The lives of the faithful, then, are confused: If we are both righteous and pious, we ask God to repair the world, while we perform the very same mitzvot that we are asking God to do. We may ask: “Why am I working so hard, if God could perfect the world so much more easily?” Alternatively, we may wonder: “Why bother praying, if we are taking upon ourselves to do God’s work?”
These days, the latter question is more likely. In the modern world, we tend to think that we can accomplish most matters on our own. Therefore, we don’t consider that we need God’s help as much as we once did. More importantly, we have come to doubt God’s power in this world. We are acutely aware of the evils of our world. The Holocaust is the most stark example, but the events of September 11 are at the forefront of our minds. The untimely death of a loved one, our own personal suffering, the misfortunes of the people we love, all lead us to question God’s capacity to rule the world. We may assert that an omnipotent God, Who is also a good God, would not let such terrible things happen. While still clinging to faith in God’s existence, and affirming the goodness of the Lord, we may conclude that God is not sovereign in the universe.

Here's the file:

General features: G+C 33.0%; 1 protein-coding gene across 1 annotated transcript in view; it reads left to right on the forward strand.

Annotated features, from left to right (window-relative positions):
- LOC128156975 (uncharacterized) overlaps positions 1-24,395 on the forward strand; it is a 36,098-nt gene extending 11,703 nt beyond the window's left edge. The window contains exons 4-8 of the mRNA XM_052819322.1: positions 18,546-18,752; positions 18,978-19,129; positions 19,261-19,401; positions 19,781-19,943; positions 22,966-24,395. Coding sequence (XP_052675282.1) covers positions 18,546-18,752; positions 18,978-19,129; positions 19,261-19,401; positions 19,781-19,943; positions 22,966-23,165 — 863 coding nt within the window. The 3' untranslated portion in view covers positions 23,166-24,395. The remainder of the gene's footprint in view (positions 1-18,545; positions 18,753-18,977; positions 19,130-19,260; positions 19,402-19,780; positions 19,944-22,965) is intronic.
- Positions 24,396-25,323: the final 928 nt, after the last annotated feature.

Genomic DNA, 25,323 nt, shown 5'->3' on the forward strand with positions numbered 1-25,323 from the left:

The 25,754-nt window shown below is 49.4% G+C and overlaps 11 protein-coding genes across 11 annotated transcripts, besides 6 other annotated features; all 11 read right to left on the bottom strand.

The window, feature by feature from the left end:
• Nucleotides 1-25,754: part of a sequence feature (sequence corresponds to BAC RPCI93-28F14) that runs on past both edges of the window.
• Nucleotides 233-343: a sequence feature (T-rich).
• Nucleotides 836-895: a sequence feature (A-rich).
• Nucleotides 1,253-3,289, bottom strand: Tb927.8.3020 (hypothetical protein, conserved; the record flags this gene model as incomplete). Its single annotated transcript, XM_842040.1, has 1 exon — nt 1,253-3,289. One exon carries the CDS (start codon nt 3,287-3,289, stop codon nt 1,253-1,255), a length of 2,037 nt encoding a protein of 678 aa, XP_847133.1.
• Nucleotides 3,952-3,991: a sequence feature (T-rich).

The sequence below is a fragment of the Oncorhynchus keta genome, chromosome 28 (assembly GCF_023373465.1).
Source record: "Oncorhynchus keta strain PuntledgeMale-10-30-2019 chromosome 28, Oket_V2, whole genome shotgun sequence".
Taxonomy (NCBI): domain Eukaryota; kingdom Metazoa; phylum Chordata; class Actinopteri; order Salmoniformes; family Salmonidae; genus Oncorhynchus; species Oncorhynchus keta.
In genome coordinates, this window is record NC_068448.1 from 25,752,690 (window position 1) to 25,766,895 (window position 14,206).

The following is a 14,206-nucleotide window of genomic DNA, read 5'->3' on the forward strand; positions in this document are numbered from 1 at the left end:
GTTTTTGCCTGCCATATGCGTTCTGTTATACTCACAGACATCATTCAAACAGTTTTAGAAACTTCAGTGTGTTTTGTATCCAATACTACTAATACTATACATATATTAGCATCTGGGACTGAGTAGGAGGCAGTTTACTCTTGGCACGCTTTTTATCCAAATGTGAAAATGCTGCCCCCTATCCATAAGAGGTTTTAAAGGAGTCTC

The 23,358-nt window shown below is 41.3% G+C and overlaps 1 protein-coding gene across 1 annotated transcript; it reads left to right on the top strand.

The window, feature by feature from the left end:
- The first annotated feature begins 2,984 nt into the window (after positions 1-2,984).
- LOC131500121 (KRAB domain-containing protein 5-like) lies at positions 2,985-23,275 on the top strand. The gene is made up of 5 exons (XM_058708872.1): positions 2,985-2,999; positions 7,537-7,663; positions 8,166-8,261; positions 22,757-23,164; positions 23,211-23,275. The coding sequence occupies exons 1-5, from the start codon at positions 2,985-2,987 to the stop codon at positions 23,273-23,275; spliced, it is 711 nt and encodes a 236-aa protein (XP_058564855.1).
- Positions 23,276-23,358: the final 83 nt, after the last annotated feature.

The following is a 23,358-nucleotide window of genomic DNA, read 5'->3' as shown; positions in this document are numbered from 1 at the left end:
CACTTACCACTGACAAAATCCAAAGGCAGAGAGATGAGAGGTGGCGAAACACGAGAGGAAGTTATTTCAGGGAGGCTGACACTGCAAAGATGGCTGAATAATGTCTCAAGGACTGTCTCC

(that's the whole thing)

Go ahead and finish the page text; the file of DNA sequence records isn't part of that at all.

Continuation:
Our wise and devout ancestors, the Rabbis of the Talmud, did not know Adolph Hitler or Osama bin Laden. And yet, they, too, knew evil and deprivation. They did not question the historical accuracy of the Bible, with its stories of a Pharaoh who murdered Jewish babies and enslaved our people for over 400 years. To them, the Book of Esther was gospel truth, telling of the wicked Haman, who wished to wipe out the Jewish people. Each year, on Tisha B’Av, they actively mourned the destruction of the first Temple.
And our ancient Rabbis tasted devastation quite personally. Many of them lived through the demolition of the second Temple by the Romans. Others survived the rebellion of Bar Kochba, who unsuccessfully attempted to reestablish Jewish sovereignty in Zion some 65 years after the Temple’s destruction. After this insurrection, our Rabbis were subjected to cruel persecution. In the days of the Emperor Hadrian, our sainted martyrs among them were put to death for no crime other than the study and teaching of Torah.
Our Rabbis were no strangers to the evils of the world. Like us, they might have asked: Would an omnipotent God not stop these atrocities? Like many here, they might have concluded that God lacks the power to control the world.
And yet, our ancient Rabbis retained their faith in God’s might. They did not doubt God’s existence or God’s capacity to control events. And they certainly did not question God’s goodness. Instead, our Rabbis imagined a God with human frailties. They contemplated a God who does not always live up to God’s own standards. They conceived of a God who prays.